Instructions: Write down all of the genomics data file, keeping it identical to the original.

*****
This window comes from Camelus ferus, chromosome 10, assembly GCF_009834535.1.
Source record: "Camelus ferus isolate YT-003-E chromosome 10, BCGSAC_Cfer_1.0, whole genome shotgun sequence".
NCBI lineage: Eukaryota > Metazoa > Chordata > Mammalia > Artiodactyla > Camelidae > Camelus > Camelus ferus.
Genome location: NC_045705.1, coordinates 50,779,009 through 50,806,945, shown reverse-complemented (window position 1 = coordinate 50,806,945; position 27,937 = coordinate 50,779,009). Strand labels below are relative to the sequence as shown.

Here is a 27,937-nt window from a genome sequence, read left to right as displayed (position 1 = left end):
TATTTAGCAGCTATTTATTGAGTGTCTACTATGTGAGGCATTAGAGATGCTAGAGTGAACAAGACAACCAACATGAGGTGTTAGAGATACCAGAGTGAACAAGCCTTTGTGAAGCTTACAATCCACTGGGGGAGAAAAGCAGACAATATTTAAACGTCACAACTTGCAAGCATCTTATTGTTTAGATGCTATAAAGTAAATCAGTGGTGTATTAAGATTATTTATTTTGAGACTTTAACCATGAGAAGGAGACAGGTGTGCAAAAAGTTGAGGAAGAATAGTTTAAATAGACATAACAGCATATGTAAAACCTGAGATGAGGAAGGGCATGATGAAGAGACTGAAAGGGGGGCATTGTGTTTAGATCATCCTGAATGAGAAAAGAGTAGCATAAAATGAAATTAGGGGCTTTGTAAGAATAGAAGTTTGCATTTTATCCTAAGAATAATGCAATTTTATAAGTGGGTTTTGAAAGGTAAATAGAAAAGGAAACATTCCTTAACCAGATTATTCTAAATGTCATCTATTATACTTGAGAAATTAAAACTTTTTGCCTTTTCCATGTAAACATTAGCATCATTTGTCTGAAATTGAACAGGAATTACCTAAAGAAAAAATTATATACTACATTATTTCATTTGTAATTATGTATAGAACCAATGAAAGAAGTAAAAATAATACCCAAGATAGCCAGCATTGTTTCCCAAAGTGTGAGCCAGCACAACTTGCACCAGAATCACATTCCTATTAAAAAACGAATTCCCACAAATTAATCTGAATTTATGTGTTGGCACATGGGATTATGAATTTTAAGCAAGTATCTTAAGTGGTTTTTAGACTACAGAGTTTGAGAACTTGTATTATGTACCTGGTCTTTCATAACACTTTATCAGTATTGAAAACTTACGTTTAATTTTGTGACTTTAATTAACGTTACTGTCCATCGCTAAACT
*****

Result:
This window comes from Camelus ferus, chromosome 10, assembly GCF_009834535.1.
Source record: "Camelus ferus isolate YT-003-E chromosome 10, BCGSAC_Cfer_1.0, whole genome shotgun sequence".
NCBI lineage: Eukaryota > Metazoa > Chordata > Mammalia > Artiodactyla > Camelidae > Camelus > Camelus ferus.
Genome location: NC_045705.1, coordinates 50,779,009 through 50,806,945, shown reverse-complemented (window position 1 = coordinate 50,806,945; position 27,937 = coordinate 50,779,009). Strand labels below are relative to the sequence as shown.

Here is a 27,937-nt window from a genome sequence, read left to right as displayed (position 1 = left end):
TATTTAGCAGCTATTTATTGAGTGTCTACTATGTGAGGCATTAGAGATGCTAGAGTGAACAAGACAACCAACATGAGGTGTTAGAGATACCAGAGTGAACAAGCCTTTGTGAAGCTTACAATCCACTGGGGGAGAAAAGCAGACAATATTTAAACGTCACAACTTGCAAGCATCTTATTGTTTAGATGCTATAAAGTAAATCAGTGGTGTATTAAGATTATTTATTTTGAGACTTTAACCATGAGAAGGAGACAGGTGTGCAAAAAGTTGAGGAAGAATAGTTTAAATAGACATAACAGCATATGTAAAACCTGAGATGAGGAAGGGCATGATGAAGAGACTGAAAGGGGGGCATTGTGTTTAGATCATCCTGAATGAGAAAAGAGTAGCATAAAATGAAATTAGGGGCTTTGTAAGAATAGAAGTTTGCATTTTATCCTAAGAATAATGCAATTTTATAAGTGGGTTTTGAAAGGTAAATAGAAAAGGAAACATTCCTTAACCAGATTATTCTAAATGTCATCTATTATACTTGAGAAATTAAAACTTTTTGCCTTTTCCATGTAAACATTAGCATCATTTGTCTGAAATTGAACAGGAATTACCTAAAGAAAAAATTATATACTACATTATTTCATTTGTAATTATGTATAGAACCAATGAAAGAAGTAAAAATAATACCCAAGATAGCCAGCATTGTTTCCCAAAGTGTGAGCCAGCACAACTTGCACCAGAATCACATTCCTATTAAAAAACGAATTCCCACAAATTAATCTGAATTTATGTGTTGGCACATGGGATTATGAATTTTAAGCAAGTATCTTAAGTGGTTTTTAGACTACAGAGTTTGAGAACTTGTATTATGTACCTGGTCTTTCATAACACTTTATCAGTATTGAAAACTTACGTTTAATTTTGTGACTTTAATTAACGTTACTGTCCATCGCTAAACT